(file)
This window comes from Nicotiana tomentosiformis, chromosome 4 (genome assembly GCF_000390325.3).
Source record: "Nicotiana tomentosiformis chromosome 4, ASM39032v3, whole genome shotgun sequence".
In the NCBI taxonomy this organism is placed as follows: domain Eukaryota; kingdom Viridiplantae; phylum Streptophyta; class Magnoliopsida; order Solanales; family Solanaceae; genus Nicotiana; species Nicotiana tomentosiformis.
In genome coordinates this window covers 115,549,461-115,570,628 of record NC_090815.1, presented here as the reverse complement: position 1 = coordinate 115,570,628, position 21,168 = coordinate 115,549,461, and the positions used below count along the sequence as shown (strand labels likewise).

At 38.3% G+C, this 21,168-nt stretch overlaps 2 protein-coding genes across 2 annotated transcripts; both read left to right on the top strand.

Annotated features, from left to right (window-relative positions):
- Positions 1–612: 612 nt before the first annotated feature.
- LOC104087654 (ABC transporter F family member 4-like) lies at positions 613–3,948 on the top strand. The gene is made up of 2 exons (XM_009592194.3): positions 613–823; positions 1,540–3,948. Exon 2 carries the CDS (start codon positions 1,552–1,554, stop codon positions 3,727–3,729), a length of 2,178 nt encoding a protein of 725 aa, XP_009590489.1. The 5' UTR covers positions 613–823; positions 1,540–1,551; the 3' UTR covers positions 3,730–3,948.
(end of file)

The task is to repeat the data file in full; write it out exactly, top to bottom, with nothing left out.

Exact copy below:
This window comes from Nicotiana tomentosiformis, chromosome 4 (genome assembly GCF_000390325.3).
Source record: "Nicotiana tomentosiformis chromosome 4, ASM39032v3, whole genome shotgun sequence".
In the NCBI taxonomy this organism is placed as follows: domain Eukaryota; kingdom Viridiplantae; phylum Streptophyta; class Magnoliopsida; order Solanales; family Solanaceae; genus Nicotiana; species Nicotiana tomentosiformis.
In genome coordinates this window covers 115,549,461-115,570,628 of record NC_090815.1, presented here as the reverse complement: position 1 = coordinate 115,570,628, position 21,168 = coordinate 115,549,461, and the positions used below count along the sequence as shown (strand labels likewise).

At 38.3% G+C, this 21,168-nt stretch overlaps 2 protein-coding genes across 2 annotated transcripts; both read left to right on the top strand.

Annotated features, from left to right (window-relative positions):
- Positions 1–612: 612 nt before the first annotated feature.
- LOC104087654 (ABC transporter F family member 4-like) lies at positions 613–3,948 on the top strand. The gene is made up of 2 exons (XM_009592194.3): positions 613–823; positions 1,540–3,948. Exon 2 carries the CDS (start codon positions 1,552–1,554, stop codon positions 3,727–3,729), a length of 2,178 nt encoding a protein of 725 aa, XP_009590489.1. The 5' UTR covers positions 613–823; positions 1,540–1,551; the 3' UTR covers positions 3,730–3,948.